Right from the start, I used Trello to organise ideas and tasks. You can check the board out with having an account. Each card on Trello has a checklist that I can tick off as a I go. Some of the research I did on my smartphone (reading Wikipedia), so I could tick them off at any time.

Organising my columns

The columns in Trello are really handy for keeping my on track. I use:
  • Roadblocks - for problems, things I must address but cannot think of a solution just yet. Kept in plain view, I can see they exist but they do not block my progress.
  • Must haves - any task that is required to meet my goal.
  • Like to haves - tasks that would be nice to include but not required for the goal.
  • Batshit crazy - any ideas that crop
I move the cards as I progress, keeping the things stopping me (roadblocks) in clear view. I also like to track crazy ideas. By writing them down, I get to work on them later rather than being sidetracked during the project.

Estimate task length

With my list of tasks, I estimate how many "evenings" each item would take. I used "evening" as a measure of time because I tend to get time after my 3 year old son has gone to bed. I worked out that in about 10 evenings, I could have the system and setting done. Knowing how many evenings I had was imperative for the next step...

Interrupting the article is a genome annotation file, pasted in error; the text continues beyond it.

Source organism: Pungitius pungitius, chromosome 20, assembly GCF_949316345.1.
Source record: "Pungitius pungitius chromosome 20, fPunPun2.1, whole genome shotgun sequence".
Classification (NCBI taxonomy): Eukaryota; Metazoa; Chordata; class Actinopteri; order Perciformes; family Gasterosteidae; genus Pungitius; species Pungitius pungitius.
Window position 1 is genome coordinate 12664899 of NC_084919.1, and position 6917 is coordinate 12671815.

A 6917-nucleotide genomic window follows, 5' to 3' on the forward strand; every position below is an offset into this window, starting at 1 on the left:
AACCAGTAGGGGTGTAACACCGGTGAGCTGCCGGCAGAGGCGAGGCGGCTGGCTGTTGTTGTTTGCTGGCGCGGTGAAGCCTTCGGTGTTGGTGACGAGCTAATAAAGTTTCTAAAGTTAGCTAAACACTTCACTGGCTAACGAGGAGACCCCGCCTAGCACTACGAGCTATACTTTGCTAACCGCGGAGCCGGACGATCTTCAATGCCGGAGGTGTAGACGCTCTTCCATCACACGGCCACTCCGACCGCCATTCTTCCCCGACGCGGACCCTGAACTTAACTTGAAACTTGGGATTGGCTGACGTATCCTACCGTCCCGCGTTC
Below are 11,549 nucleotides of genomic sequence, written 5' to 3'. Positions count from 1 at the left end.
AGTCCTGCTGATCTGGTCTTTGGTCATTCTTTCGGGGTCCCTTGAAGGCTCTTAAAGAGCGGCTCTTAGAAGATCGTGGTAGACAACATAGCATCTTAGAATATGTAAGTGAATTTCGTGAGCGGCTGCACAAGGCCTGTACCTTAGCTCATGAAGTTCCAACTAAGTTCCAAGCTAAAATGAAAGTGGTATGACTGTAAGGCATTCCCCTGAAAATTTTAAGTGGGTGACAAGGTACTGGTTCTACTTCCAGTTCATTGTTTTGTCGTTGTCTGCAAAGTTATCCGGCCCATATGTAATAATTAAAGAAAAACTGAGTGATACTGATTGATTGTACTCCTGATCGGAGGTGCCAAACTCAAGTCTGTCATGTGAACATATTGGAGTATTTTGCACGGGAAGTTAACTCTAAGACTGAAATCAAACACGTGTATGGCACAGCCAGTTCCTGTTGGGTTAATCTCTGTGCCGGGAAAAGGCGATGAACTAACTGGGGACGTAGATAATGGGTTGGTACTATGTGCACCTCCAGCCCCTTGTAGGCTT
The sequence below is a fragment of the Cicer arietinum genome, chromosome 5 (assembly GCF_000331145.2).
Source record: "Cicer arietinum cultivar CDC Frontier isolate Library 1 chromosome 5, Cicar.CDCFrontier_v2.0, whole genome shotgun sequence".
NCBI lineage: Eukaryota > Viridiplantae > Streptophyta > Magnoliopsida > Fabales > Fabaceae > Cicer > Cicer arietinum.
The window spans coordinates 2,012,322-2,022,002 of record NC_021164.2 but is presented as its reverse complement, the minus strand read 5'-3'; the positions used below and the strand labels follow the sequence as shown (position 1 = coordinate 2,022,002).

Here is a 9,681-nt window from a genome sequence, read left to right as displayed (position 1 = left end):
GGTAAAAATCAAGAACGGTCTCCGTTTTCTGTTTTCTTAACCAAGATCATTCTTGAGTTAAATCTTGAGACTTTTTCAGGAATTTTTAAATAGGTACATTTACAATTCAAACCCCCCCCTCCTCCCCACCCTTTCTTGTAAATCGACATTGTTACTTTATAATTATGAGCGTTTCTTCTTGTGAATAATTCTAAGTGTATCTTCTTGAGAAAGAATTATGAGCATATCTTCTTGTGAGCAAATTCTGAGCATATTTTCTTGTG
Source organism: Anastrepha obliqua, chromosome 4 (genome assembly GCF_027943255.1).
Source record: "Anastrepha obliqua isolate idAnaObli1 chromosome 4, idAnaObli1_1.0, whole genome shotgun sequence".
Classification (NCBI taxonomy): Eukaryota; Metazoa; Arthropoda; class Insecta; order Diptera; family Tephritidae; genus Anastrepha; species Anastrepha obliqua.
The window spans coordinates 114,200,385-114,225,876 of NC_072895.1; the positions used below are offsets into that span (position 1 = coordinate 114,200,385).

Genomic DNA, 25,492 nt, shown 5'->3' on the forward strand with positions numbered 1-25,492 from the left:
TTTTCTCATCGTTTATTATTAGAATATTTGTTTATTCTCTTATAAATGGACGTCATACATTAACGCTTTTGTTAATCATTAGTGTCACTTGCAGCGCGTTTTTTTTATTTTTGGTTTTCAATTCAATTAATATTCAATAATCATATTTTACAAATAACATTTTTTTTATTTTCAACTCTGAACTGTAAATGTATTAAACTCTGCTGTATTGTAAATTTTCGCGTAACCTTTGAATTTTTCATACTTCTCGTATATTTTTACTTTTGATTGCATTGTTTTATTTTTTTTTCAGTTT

Work out time left

Using your own measure of time, work out how much time you have until the deadline. For NaGaDeMon, at the start of November, you have 30 days. Or 29 evenings for me. Once you have that raw number (which will look really big in a moment), take away any commitments you know are comming up. Now you have the best case amount of time. You won't get to use all of that because life happens. Now the original raw number looks really big.

For me, I took the 29 evenings (raw number) and started hacking:
  • Removed evenings where I had family commitments (4 evenings)
  • Removed evenings where work might need me (5 evenings)
  • Removed evenings where I do other things (such as GMing! - 5)
Which left me with 15 evenings in the best possible case. I knew I wouldn't get all that time because life gets in the way but at least I had a feel that there was only so much I could expect of myself given that I had 15 evenings in the best possible case.

My estimate was 10 evenings, so 15 evenings should be enough.

Negotiate more time

With existing commitments, try and negotiate time off. Do so as early as you can. Last minute cancelling of events doesn't keep you any friends, especially if it is to do a fun hobby task.